From 2016 to 2019, about $2.66 trillion were invested into the fossil fuel projects by the top 35 private banks globally1. The funding increased by 40% between 2018-19 in the companies that rigorously plan to initiate new coal, oil, and gas extraction projects, and infrastructure2. The energy production in the U.S. emitted 5,131 million metric tonnes (MMmt) of CO2e in 2019, out of which 32% (1,619 MMmt) came from electricity production3. This electricity itself was mostly made from coal (60% or 973 MMmt), followed by natural gas (38% or 619 MMmt)3.
PNC Financial Services is ranked 7th in the list of largest banks in the US by assets4 with a market cap of $44.53 billion (as of 28th September 2020)5. The bank has been ranked amongst the top 3 worst culprits in the U.S. for financing fossil fuel companies6.
In 2015, PNC declared that it is moving out of coal and would no longer fund new coal-fired power plants7. Despite that, between 2014 and 2017, PNC invested a total amount of $496 million in fossil fuels7. The bank underwrote bond issuances worth $198 million and provided a $298 million loan to AES Corporation (one of the largest independent producers of electrical power globally, with an ownership stake in 14 power-generating facilities in six U.S. states)7. Additionally, in 2018, the bank went on to re-financing the two oilfield services providers, Innovex Downhole Solutions, Inc. (Innovex), and FHE USA (FHE) with $84 million and $25 million, respectively8. PNC also holds 22.4% of shares in BlackRock (the biggest financier of fossil fuel companies globally)9. PNC claims to take action in sustainable financing even though they did not opt-out of new coal projects10;p13.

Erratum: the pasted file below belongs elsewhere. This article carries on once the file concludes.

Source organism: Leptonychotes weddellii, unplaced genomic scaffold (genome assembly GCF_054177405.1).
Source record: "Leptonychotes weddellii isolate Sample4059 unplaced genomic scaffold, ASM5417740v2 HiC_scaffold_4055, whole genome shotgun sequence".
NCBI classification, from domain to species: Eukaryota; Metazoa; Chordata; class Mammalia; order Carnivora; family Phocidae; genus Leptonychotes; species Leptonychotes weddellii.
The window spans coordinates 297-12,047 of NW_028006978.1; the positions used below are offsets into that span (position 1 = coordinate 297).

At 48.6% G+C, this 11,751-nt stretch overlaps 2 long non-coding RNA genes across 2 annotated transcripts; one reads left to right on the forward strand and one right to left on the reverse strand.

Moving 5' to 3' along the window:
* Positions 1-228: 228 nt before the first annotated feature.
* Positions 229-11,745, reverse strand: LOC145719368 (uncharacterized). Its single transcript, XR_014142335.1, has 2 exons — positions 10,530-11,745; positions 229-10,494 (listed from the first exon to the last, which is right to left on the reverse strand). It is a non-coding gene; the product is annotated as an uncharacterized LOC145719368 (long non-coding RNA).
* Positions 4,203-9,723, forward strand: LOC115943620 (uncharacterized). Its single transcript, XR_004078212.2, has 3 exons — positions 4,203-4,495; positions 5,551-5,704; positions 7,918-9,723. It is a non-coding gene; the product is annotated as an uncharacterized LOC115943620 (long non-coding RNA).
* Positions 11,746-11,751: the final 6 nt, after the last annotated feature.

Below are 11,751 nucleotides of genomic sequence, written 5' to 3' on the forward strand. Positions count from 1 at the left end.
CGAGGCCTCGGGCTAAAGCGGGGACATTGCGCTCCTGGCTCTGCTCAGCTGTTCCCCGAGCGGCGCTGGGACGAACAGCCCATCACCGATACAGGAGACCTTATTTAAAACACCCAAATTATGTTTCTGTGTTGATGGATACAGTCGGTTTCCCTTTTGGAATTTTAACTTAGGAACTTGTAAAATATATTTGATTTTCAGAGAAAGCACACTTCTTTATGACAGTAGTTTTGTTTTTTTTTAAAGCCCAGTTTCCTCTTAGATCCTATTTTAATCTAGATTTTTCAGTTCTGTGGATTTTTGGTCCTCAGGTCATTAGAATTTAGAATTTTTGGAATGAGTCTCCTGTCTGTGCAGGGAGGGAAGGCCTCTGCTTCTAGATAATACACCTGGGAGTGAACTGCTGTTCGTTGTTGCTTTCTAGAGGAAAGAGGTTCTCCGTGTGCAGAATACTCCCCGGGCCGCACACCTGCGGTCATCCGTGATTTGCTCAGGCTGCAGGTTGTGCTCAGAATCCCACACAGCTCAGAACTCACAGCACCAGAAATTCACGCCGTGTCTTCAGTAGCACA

PNC Financial Services is failing in its commitments. The bank has violated the terms of the Paris agreement on the climate. Rather than greenwashing, PNC must review its funding portfolio and act in allegiance to the regulations.
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